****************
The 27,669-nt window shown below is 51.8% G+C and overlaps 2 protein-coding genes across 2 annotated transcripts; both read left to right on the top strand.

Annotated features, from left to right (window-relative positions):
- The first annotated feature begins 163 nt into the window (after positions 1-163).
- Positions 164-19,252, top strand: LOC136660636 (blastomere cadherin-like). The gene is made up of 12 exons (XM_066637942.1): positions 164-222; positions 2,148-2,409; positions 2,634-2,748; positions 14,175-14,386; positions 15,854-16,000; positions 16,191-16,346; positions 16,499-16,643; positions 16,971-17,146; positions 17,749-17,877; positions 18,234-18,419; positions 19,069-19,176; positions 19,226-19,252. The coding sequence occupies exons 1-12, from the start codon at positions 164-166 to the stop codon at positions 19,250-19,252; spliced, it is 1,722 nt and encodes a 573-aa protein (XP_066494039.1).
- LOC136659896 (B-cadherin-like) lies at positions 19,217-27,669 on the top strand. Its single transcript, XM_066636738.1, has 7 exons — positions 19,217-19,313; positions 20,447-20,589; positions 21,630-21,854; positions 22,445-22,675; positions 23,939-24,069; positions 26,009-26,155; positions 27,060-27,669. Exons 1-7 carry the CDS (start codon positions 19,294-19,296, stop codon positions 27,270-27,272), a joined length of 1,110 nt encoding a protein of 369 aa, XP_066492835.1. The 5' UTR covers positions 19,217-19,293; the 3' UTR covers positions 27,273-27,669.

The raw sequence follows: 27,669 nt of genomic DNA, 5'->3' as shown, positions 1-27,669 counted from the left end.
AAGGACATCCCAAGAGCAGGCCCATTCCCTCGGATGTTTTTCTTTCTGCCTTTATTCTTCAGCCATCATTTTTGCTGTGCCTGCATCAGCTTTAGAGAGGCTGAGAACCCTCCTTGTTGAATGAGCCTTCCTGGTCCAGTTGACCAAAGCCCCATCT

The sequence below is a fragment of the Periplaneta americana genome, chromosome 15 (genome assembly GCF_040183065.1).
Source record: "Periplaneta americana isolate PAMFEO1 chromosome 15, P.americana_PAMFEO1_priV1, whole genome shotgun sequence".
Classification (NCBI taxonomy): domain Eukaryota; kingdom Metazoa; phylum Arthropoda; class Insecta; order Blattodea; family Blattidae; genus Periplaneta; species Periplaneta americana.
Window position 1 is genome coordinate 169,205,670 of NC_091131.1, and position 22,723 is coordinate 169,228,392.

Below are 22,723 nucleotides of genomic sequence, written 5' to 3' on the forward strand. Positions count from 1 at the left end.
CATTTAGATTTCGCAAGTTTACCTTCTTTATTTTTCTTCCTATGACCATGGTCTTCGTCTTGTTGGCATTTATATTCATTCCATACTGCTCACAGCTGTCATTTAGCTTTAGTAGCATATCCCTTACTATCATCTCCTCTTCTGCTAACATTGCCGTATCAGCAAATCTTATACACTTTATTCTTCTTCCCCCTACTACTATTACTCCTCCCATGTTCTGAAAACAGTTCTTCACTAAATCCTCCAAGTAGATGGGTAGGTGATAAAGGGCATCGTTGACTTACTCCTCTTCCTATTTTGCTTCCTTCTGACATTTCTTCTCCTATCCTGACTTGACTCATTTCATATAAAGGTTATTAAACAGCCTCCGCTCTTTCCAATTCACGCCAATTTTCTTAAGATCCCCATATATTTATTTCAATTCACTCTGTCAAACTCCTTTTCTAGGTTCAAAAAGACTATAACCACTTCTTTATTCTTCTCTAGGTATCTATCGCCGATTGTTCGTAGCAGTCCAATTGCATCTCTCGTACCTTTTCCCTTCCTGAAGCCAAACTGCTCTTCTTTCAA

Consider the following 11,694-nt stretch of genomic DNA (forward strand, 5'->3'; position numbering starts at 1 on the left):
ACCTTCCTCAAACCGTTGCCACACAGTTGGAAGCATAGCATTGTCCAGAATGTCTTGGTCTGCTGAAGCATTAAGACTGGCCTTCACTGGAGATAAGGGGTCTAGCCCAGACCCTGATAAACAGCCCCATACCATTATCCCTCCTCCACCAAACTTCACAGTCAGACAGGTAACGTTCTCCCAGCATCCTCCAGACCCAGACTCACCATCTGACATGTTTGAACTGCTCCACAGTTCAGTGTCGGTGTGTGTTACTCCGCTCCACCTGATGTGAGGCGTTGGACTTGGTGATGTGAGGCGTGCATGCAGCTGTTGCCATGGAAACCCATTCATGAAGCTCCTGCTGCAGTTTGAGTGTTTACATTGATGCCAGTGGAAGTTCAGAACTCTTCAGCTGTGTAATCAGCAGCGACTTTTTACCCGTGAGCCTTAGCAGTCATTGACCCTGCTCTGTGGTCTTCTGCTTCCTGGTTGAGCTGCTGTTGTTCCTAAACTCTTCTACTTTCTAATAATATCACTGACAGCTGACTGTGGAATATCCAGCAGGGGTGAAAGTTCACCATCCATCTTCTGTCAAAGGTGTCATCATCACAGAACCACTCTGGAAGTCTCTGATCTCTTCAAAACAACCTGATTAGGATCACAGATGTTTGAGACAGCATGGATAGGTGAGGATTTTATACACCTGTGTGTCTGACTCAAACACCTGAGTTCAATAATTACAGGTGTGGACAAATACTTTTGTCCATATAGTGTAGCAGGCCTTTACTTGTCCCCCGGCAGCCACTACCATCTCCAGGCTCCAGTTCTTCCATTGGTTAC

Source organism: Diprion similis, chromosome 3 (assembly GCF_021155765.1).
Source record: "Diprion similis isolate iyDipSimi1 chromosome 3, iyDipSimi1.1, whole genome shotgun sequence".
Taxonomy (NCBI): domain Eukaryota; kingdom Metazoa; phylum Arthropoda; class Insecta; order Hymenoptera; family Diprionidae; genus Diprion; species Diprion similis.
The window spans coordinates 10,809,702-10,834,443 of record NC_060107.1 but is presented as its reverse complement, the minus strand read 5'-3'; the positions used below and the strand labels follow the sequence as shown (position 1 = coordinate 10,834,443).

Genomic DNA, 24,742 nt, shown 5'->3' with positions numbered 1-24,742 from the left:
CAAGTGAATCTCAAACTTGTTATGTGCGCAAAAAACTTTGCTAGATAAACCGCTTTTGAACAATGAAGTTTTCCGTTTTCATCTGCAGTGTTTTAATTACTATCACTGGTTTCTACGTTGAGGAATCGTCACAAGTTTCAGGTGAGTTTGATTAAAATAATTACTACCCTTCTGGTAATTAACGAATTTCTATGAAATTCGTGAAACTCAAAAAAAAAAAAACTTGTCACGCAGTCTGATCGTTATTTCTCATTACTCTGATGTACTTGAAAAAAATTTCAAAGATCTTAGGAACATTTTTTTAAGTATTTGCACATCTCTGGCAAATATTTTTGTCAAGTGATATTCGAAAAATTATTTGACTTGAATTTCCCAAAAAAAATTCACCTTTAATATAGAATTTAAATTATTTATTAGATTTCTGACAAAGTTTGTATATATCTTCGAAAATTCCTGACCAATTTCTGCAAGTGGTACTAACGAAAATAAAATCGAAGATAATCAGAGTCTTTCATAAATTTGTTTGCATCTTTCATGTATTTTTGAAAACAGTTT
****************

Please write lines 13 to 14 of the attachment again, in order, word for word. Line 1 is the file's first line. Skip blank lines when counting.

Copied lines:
CATTTAGATTTCGCAAGTTTACCTTCTTTATTTTTCTTCCTATGACCATGGTCTTCGTCTTGTTGGCATTTATATTCATTCCATACTGCTCACAGCTGTCATTTAGCTTTAGTAGCATATCCCTTACTATCATCTCCTCTTCTGCTAACATTGCCGTATCAGCAAATCTTATACACTTTATTCTTCTTCCCCCTACTACTATTACTCCTCCCATGTTCTGAAAACAGTTCTTCACTAAATCCTCCAAGTAGATGGGTAGGTGATAAAGGGCATCGTTGACTTACTCCTCTTCCTATTTTGCTTCCTTCTGACATTTCTTCTCCTATCCTGACTTGACTCATTTCATATAAAGGTTATTAAACAGCCTCCGCTCTTTCCAATTCACGCCAATTTTCTTAAGATCCCCATATATTTATTTCAATTCACTCTGTCAAACTCCTTTTCTAGGTTCAAAAAGACTATAACCACTTCTTTATTCTTCTCTAGGTATCTATCGCCGATTGTTCGTAGCAGTCCAATTGCATCTCTCGTACCTTTTCCCTTCCTGAAGCCAAACTGCTCTTCTTTCAA

Consider the following 11,694-nt stretch of genomic DNA (forward strand, 5'->3'; position numbering starts at 1 on the left):